Backyard Ecology Creating Space for Pollinators and Wildlife
Creating Space for Pollinators and Wildlife

Plant in Mass to Attract Pollinators

Pollinators are more attracted to clumps of the same type of flower, than to individual flowers. One, it’s easier to see the clumps from a distance as the pollinator is flying around. Two, it is more efficient for the pollinator to work a clump of flowers than to have to fly any distance between each flower.

The minimum clump size recommended for a pollinator garden is at least 9-square feet. That is the equivalent of a square with 3-foot sides. The easy way to picture how large that square should be is to hold your arms out in an “L.” From the tip of your fingers to the tip of your nose is roughly 3-feet for most people, so you want a clump of flowers that would roughly fit within the “L” you formed with your arms. In other words, you are probably talking about one tree or bush, 8-12 perennials depending on how bushy they are, or a bunch of annuals.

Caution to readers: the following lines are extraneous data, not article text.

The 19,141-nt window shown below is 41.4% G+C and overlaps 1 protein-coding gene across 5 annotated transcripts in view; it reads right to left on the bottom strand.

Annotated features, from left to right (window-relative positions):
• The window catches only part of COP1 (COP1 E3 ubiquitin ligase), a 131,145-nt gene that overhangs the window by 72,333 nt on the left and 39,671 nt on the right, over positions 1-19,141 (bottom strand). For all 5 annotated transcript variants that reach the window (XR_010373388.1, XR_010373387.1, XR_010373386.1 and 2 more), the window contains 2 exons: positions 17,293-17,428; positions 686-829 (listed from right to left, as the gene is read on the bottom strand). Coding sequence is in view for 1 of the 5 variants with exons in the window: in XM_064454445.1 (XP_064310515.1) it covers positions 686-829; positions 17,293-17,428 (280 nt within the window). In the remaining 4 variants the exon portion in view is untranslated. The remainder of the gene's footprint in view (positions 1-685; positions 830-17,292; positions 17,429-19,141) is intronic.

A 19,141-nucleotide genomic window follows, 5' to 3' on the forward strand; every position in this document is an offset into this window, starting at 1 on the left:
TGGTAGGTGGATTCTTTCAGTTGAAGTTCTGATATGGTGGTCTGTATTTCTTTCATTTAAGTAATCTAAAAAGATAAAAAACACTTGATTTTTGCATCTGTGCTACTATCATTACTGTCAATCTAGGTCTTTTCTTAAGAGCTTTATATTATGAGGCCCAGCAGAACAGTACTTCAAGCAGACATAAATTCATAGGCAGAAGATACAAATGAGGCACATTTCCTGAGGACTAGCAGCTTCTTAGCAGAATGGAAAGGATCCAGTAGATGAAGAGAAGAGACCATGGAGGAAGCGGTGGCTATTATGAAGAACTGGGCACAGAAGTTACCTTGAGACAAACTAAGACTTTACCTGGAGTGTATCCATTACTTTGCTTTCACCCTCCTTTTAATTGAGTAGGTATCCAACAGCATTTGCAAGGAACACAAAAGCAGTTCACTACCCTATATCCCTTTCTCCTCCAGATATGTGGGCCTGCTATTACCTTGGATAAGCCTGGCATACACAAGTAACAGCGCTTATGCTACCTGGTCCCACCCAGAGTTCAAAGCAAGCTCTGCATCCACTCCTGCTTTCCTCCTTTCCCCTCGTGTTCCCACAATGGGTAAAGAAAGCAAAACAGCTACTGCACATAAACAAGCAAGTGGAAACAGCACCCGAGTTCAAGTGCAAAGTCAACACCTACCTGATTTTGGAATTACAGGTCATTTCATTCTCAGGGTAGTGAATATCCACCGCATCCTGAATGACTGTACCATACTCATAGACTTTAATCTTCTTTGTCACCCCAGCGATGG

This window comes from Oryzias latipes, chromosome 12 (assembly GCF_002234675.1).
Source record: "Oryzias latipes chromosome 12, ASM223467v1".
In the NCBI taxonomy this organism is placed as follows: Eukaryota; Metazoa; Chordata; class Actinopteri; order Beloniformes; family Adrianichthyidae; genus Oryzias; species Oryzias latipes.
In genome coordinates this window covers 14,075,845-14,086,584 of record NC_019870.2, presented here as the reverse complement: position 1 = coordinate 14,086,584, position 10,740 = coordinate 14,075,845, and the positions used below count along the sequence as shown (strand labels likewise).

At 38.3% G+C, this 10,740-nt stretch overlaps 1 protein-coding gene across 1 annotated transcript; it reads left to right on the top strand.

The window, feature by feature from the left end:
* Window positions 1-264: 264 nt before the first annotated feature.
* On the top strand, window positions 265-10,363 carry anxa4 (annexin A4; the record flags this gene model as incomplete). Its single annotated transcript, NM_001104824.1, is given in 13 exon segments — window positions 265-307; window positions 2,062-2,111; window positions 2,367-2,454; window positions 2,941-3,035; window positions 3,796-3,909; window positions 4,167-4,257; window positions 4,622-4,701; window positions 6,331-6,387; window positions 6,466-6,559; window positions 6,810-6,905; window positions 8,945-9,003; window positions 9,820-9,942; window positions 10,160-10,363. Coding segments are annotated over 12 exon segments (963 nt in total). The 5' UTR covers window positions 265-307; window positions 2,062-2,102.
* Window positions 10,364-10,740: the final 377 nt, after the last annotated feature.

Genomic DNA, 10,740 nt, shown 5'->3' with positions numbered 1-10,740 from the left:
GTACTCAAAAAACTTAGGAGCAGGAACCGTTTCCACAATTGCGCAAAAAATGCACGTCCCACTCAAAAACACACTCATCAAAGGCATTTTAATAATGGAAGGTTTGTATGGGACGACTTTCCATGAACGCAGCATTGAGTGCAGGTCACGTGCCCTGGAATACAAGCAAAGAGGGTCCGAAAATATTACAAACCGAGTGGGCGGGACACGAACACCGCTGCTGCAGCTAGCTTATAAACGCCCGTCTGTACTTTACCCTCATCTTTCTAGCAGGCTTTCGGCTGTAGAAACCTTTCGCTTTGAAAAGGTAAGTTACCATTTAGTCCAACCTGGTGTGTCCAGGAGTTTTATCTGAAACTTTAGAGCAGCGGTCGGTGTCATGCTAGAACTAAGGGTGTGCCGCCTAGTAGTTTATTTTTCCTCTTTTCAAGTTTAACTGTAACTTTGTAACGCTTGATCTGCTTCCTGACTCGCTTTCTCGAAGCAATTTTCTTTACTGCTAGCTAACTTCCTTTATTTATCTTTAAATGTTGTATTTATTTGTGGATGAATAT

Planting flowers in groups will not only be more aesthetically pleasing but will also attract pollinators better than planting individual flowers.


This article was part of Shannon’s original Kentucky Pollinators and Backyard Wildlife blog which evolved into the blog for Backyard Ecology. All of Shannon’s Kentucky Pollinators and Backyard Wildlife blogs can be found at https://shannontrimboli.com/posts/blog/.


Backyard Ecology: Creating Space for Pollinators and Wildlife
Nature isn’t just “out there.” It’s all around us, including right outside our doors. Hi, my name is Shannon Trimboli, and I am the host of Backyard Ecology. I live in southcentral Kentucky and am a wildlife biologist, educator, author, and owner of a nursery specializing in plants for pollinators and wildlife conservation. I started Backyard Ecology as a way to share my love of exploring nature and learning about different plants and animals. I invite you to join me as we ignite our curiosity and natural wonder, explore our yards and communities, and improve our local pollinator and wildlife habitat. Learn more or subscribe to my email list at www.backyardecology.net.

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